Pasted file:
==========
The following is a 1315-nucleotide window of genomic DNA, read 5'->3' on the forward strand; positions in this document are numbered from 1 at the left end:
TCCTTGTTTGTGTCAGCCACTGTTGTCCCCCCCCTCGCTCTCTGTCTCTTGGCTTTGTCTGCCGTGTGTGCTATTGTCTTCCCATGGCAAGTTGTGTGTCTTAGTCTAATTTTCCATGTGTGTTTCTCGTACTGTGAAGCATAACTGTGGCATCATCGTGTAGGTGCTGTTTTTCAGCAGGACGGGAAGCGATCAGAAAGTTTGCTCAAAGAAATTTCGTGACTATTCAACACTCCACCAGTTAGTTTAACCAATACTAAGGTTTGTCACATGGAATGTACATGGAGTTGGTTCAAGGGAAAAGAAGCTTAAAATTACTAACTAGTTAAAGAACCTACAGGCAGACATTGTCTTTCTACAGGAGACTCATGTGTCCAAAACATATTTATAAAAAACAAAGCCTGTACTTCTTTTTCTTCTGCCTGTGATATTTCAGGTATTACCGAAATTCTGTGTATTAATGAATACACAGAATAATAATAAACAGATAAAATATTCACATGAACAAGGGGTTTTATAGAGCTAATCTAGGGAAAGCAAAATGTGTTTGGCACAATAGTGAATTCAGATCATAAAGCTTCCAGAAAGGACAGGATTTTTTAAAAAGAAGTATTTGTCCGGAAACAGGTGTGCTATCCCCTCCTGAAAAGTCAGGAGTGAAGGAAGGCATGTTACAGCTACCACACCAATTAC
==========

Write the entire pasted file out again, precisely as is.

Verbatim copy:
The following is a 1315-nucleotide window of genomic DNA, read 5'->3' on the forward strand; positions in this document are numbered from 1 at the left end:
TCCTTGTTTGTGTCAGCCACTGTTGTCCCCCCCCTCGCTCTCTGTCTCTTGGCTTTGTCTGCCGTGTGTGCTATTGTCTTCCCATGGCAAGTTGTGTGTCTTAGTCTAATTTTCCATGTGTGTTTCTCGTACTGTGAAGCATAACTGTGGCATCATCGTGTAGGTGCTGTTTTTCAGCAGGACGGGAAGCGATCAGAAAGTTTGCTCAAAGAAATTTCGTGACTATTCAACACTCCACCAGTTAGTTTAACCAATACTAAGGTTTGTCACATGGAATGTACATGGAGTTGGTTCAAGGGAAAAGAAGCTTAAAATTACTAACTAGTTAAAGAACCTACAGGCAGACATTGTCTTTCTACAGGAGACTCATGTGTCCAAAACATATTTATAAAAAACAAAGCCTGTACTTCTTTTTCTTCTGCCTGTGATATTTCAGGTATTACCGAAATTCTGTGTATTAATGAATACACAGAATAATAATAAACAGATAAAATATTCACATGAACAAGGGGTTTTATAGAGCTAATCTAGGGAAAGCAAAATGTGTTTGGCACAATAGTGAATTCAGATCATAAAGCTTCCAGAAAGGACAGGATTTTTTAAAAAGAAGTATTTGTCCGGAAACAGGTGTGCTATCCCCTCCTGAAAAGTCAGGAGTGAAGGAAGGCATGTTACAGCTACCACACCAATTAC